Re: Response to Howard on Tillich & Bultmann

From: Ted Davis (TDavis@messiah.edu)
Date: Wed May 21 2003 - 12:00:08 EDT

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    I thank Howard for the frank and open discussion of his changing theological
    position, the outline of which he shared privately with me a couple of years
    ago. It would obviously be inappropriate for me to comment in any way on
    his own religious story, insofar as it is his own religious story.

    I do think it appropriate, however, for me to comment on his final words:

    But it is not science, by itself, that moves me away
    from traditional supernaturalism toward naturalistic theism. It is the way
    that naturalistic theism rings true to the whole of my life experience
    that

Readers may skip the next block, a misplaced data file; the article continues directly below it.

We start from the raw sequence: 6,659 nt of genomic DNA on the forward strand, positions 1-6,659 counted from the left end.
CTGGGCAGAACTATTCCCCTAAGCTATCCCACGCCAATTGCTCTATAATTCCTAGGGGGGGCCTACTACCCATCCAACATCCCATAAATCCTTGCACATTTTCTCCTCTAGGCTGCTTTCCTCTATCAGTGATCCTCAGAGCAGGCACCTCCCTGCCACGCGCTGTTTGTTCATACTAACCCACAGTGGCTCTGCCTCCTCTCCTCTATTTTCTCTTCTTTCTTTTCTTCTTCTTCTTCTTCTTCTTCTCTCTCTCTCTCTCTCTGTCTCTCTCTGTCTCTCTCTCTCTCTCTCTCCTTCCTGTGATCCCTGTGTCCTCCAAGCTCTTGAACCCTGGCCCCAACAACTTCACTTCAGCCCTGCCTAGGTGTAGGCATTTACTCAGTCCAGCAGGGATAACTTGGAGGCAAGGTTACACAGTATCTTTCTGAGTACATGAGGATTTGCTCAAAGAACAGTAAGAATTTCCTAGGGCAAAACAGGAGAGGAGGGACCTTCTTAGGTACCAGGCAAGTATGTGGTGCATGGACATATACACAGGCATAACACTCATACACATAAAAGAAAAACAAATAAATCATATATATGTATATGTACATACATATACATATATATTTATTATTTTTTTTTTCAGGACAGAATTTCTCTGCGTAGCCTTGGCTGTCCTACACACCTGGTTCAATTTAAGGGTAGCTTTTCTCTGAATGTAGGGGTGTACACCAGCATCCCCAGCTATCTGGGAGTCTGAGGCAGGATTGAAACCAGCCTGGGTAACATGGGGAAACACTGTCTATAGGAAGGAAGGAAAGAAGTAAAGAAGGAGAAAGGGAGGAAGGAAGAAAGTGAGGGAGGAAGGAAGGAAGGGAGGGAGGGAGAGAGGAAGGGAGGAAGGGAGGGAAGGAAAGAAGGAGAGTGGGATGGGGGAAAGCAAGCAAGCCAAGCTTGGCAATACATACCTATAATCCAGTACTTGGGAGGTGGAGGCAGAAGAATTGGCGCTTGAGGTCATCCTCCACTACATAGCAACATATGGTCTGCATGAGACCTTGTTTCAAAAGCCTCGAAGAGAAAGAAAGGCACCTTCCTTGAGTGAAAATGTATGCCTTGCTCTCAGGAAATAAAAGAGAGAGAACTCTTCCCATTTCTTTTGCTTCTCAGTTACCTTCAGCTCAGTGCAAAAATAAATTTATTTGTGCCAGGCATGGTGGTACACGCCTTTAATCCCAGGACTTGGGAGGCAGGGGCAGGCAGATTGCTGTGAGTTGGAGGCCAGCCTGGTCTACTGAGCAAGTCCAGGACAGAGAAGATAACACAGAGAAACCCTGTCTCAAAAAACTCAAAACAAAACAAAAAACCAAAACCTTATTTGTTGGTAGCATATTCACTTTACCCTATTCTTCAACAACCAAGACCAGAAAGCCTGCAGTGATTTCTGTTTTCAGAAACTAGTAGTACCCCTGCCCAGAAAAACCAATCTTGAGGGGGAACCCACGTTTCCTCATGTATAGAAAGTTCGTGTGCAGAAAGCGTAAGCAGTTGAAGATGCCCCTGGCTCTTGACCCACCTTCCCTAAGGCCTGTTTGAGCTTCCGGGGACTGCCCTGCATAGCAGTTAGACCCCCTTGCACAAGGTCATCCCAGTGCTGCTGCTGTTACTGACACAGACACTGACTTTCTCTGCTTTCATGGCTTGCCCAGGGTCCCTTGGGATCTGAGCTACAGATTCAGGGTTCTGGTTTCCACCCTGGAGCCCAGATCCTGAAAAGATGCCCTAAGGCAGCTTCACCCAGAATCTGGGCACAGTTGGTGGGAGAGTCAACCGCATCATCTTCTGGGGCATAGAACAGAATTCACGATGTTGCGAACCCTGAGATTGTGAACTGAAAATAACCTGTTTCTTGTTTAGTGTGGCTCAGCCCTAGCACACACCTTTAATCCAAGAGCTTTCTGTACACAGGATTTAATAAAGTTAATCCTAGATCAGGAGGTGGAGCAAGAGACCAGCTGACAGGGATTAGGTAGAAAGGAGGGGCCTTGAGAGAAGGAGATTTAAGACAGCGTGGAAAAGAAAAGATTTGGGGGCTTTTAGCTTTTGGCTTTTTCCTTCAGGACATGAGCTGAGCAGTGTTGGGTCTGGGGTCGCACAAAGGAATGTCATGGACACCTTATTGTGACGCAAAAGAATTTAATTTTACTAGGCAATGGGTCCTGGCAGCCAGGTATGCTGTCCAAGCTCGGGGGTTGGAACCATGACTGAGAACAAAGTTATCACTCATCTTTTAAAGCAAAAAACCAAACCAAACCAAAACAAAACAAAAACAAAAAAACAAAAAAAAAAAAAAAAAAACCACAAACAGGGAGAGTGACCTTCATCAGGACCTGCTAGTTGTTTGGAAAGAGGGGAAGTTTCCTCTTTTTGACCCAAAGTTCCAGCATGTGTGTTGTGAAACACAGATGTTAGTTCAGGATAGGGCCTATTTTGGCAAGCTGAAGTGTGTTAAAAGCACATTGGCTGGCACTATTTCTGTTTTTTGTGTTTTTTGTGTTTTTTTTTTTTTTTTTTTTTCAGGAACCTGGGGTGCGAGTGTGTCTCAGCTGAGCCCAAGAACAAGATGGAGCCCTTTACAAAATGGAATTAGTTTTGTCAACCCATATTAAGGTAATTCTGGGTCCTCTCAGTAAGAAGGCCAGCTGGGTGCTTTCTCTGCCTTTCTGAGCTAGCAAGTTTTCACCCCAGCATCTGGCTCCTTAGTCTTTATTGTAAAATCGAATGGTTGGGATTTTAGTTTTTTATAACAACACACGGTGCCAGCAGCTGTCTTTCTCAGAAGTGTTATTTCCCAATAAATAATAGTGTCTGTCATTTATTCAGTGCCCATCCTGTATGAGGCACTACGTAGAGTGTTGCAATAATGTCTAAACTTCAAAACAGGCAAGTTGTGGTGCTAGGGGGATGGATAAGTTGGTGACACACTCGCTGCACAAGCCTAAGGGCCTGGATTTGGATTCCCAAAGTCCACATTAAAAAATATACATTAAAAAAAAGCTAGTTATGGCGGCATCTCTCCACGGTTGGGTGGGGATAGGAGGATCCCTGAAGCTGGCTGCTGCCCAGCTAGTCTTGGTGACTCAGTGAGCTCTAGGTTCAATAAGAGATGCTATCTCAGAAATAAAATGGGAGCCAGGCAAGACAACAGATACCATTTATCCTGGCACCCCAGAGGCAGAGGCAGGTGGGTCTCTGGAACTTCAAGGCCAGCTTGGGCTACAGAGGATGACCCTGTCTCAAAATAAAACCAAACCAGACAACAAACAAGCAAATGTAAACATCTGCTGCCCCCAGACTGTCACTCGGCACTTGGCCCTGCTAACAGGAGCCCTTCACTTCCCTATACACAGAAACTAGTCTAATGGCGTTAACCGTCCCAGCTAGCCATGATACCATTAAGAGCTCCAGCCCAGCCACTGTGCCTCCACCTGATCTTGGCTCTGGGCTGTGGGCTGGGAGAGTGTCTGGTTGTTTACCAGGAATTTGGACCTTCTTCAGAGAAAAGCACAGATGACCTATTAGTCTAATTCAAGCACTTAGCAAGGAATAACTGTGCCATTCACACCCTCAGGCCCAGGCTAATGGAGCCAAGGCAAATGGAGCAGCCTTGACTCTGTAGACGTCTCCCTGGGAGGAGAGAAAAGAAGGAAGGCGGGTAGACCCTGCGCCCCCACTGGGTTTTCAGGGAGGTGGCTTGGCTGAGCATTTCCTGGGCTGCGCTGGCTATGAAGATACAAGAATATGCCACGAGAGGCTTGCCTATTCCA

attracts me to it.

    I am not asking for anyone on this list to agree with my choice. The
    limited
    point is that my choice is one that goes far beyond science. To tie in
    with
    my opening question, SCIENCE does not deserve either the credit or blame
    for
    my choice.

    ********

    Once again, I commend Howard for doing what he has always done:
    coourageously and honestly stating what he believes, and why he believes it.
     My comment is, speaking as an historian of religion and science, that it is
    almost always a larger human story, not directly involving science, that
    provides the reasons why individual scientists change their religious
    beliefs--and I mean "change" to include (1) conversion to religion, (2) loss
    of religious faith, or (3) redefinition of one's religious understanding
    without necessarily loss of faith. The historical stereotype, according to
    which science leads people to lose faith, does hold in some cases. But it
    usually doesn't. Science is typically a rather minor factor. Darwin, e.g.,
    probably lost his theism following the deaths of his father and favorite
    daughter, not following his visit to the Galapagos or his reading of Thomas
    Malthus.

    ted



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